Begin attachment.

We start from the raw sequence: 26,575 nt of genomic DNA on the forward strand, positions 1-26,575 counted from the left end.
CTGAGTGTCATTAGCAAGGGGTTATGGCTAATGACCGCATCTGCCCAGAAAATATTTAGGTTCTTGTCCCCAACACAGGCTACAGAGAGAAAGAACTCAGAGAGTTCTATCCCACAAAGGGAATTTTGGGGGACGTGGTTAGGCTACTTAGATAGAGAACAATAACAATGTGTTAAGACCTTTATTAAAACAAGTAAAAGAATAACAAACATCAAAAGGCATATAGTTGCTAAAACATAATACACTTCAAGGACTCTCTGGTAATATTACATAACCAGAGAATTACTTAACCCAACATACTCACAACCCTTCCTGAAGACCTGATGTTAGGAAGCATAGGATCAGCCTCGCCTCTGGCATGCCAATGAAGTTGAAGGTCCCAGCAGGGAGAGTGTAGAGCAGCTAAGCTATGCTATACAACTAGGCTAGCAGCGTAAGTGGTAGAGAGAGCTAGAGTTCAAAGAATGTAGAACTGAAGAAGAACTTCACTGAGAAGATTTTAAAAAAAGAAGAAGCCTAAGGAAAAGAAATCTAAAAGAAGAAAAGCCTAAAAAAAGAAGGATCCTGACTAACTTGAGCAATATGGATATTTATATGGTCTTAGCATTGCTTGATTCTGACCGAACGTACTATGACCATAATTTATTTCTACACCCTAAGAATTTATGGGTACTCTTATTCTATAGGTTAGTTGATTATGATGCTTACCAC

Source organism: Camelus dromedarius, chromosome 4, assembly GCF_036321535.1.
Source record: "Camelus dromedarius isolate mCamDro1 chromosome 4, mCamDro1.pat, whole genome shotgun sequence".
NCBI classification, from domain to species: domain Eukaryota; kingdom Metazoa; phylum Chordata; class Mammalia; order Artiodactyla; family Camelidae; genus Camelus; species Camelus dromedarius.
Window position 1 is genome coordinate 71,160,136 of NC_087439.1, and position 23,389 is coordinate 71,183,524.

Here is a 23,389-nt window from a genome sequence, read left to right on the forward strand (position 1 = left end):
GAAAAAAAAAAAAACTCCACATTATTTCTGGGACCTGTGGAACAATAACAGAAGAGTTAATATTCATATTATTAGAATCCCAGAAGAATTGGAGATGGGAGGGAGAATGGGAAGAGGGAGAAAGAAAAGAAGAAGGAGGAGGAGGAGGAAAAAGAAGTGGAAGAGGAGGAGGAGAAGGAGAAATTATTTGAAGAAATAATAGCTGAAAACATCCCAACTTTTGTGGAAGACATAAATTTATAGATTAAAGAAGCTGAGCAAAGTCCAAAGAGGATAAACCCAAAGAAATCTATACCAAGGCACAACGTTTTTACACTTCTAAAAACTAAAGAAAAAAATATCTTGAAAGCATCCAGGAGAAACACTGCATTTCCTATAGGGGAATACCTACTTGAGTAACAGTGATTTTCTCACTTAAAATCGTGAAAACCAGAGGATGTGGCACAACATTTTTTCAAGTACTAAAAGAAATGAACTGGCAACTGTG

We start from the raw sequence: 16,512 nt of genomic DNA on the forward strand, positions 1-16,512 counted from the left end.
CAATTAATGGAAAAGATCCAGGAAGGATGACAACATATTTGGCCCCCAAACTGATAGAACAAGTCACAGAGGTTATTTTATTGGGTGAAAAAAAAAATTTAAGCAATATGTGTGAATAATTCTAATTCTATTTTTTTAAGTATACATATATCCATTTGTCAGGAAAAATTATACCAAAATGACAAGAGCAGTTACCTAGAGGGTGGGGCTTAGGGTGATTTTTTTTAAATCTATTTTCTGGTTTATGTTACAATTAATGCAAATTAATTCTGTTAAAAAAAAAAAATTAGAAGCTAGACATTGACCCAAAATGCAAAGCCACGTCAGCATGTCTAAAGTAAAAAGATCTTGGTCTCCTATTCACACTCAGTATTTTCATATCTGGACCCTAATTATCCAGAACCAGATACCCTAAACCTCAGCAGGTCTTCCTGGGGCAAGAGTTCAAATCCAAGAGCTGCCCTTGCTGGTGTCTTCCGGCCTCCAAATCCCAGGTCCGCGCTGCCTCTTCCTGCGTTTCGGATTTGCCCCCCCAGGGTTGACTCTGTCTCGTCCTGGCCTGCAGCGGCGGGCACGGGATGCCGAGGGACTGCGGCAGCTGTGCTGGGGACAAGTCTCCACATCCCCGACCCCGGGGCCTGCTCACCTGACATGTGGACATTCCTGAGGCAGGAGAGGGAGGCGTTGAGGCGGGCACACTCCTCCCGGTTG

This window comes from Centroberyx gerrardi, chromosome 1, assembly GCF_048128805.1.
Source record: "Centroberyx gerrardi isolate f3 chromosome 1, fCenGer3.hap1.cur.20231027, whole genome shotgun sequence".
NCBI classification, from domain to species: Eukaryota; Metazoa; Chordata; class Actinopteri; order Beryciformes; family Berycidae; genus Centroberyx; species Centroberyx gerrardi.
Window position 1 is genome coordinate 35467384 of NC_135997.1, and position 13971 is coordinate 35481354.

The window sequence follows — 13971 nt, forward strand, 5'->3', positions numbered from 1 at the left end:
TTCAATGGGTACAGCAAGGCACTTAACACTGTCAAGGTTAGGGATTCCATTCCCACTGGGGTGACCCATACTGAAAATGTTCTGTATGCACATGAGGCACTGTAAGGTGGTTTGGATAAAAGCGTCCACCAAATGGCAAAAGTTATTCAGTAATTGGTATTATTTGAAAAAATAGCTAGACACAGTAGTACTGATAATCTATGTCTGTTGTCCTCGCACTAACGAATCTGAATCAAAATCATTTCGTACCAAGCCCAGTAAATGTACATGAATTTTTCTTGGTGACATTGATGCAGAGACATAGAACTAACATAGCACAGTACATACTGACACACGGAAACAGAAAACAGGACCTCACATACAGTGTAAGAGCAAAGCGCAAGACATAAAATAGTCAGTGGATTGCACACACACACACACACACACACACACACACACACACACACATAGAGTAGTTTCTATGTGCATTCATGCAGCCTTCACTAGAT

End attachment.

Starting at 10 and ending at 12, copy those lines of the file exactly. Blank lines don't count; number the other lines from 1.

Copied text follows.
CAATTAATGGAAAAGATCCAGGAAGGATGACAACATATTTGGCCCCCAAACTGATAGAACAAGTCACAGAGGTTATTTTATTGGGTGAAAAAAAAAATTTAAGCAATATGTGTGAATAATTCTAATTCTATTTTTTTAAGTATACATATATCCATTTGTCAGGAAAAATTATACCAAAATGACAAGAGCAGTTACCTAGAGGGTGGGGCTTAGGGTGATTTTTTTTAAATCTATTTTCTGGTTTATGTTACAATTAATGCAAATTAATTCTGTTAAAAAAAAAAAATTAGAAGCTAGACATTGACCCAAAATGCAAAGCCACGTCAGCATGTCTAAAGTAAAAAGATCTTGGTCTCCTATTCACACTCAGTATTTTCATATCTGGACCCTAATTATCCAGAACCAGATACCCTAAACCTCAGCAGGTCTTCCTGGGGCAAGAGTTCAAATCCAAGAGCTGCCCTTGCTGGTGTCTTCCGGCCTCCAAATCCCAGGTCCGCGCTGCCTCTTCCTGCGTTTCGGATTTGCCCCCCCAGGGTTGACTCTGTCTCGTCCTGGCCTGCAGCGGCGGGCACGGGATGCCGAGGGACTGCGGCAGCTGTGCTGGGGACAAGTCTCCACATCCCCGACCCCGGGGCCTGCTCACCTGACATGTGGACATTCCTGAGGCAGGAGAGGGAGGCGTTGAGGCGGGCACACTCCTCCCGGTTG

This window comes from Centroberyx gerrardi, chromosome 1, assembly GCF_048128805.1.
Source record: "Centroberyx gerrardi isolate f3 chromosome 1, fCenGer3.hap1.cur.20231027, whole genome shotgun sequence".